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9 Movies That Might Be Better Than 'Star Wars'

Need somewhere to go after you visit that galaxy far, far away? Or is your kid not quite ready for lightsaber duels and blaster battles? We've picked a few of our sci-fi favorites for adventure lovers of all stripes and ages; each has something that makes it a little bit different from the "Star Wars" saga. Just remember to check out detailed movie reviews to look for potential content issues before you push play.

(And if your kids aren't interested in anything that doesn't have stormtroopers and X-wings in it, be sure to check out our Star Wars Age-by-Age Guide for movies, TV shows, apps, books, and more.)

Less violent: E.T., age 7+ — Not only is this '80s favorite a sci-fi adventure with unforgettable images, it's also a touching family drama and a beautiful exploration of a unique friendship. And though there's plenty of suspense and peril, there's not much in the way of heavier violence.

Friendlier aliens: Close Encounters of the Third Kind, age 8+ — Steven Spielberg's thrilling, thoughtful first-contact story unfolds with extraordinary power. And the plot is so different from many other alien movies: It says not only is "something" out there, but it's something wonderful. Still, watch out for some scary and spooky moments.

For classic movie fans: The Day the Earth Stood Still, age 9+ — One of the finest science-fiction movies of the 1950s, this classic about a charismatic alien retains its impact and dignity. Yes, it's old-fashioned, but the message of non-violence could spur good family discussions about the importance of world peace.

More time travel: Back to the Future, age 10+ — This fun, fast-paced start to Michael J. Fox's beloved time-travel trilogy brims with lighthearted energy (and might teach today's kids a thing or two about the '80s). Watch out for some strong language and scenes with characters in jeopardy.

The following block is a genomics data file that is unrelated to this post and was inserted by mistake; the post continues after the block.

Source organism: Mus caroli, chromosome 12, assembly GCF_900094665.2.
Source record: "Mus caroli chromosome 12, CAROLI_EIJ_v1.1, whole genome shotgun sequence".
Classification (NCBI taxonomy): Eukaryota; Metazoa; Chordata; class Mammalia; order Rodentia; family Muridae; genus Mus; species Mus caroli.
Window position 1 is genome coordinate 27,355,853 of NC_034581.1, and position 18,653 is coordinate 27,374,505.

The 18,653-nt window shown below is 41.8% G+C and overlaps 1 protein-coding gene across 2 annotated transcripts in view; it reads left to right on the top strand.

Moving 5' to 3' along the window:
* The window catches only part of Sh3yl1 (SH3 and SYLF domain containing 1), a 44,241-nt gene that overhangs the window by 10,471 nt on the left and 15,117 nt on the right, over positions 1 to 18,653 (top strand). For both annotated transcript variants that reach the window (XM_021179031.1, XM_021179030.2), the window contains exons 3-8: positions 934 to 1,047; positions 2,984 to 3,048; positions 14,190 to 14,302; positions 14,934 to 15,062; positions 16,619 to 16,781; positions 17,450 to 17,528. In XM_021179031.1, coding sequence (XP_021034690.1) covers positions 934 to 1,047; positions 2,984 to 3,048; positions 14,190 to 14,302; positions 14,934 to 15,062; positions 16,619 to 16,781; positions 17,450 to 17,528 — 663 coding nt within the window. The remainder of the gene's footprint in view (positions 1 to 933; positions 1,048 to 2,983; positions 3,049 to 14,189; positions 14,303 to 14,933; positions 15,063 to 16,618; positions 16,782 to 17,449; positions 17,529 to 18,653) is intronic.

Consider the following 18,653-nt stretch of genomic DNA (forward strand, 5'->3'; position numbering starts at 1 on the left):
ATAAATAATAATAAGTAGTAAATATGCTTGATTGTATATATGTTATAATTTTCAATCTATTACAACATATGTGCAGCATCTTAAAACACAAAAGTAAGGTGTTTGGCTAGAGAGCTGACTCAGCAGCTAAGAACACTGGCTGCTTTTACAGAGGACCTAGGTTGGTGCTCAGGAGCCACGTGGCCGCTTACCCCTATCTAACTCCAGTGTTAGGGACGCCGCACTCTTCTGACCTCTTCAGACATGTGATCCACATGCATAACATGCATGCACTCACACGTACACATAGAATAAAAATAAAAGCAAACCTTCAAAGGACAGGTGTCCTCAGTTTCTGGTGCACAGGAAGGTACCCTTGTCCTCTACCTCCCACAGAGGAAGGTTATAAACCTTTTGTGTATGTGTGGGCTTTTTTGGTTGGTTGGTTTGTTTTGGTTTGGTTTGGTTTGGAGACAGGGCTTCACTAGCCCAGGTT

​Trekkier: Star Trek II: The Wrath of Khan, age 10+ — If your family is more U.S.S. Enterprise than Millennium Falcon, this is widely considered the best of Captain Kirk and Mr. Spock's adventures. Both thrilling and philosophical, it has scary and violent moments (and a very sad death) but can still spark meaningful conversations.

More girl power: Arrival, age 11+ — This deeply thoughtful drama about trying to communicate with aliens rather than defeat them presents battle and war as last resorts. Plus, it champions education, compassion and curiosity, and has a strong female lead character (played by Amy Adams).

Spoofier: Spaceballs, age 11+ — This sci-fi spoof isn't subtle. But funny? Absolutely, if you like your comedy broad, crass and silly. Even those who haven't seen the "Star Wars" movies it pokes fun at will get a kick out of Mel Brooks' popular parody.

Real science: The Martian, age 12+ — Lots of sci-fi movies are far more "fiction" than "science" — but not this one. It's a smart, action-packed, all-around perfect adventure for families with curious, science-loving teens and older tweens.

More off the wall: Men in Black, age 12+ — Part comedy, part science-fiction parody and part action film, this creature feature/buddy flick just keeps throwing elements into the pot. Older kids will love the combination of irreverent humor, great chase sequences and gross-out special effects.

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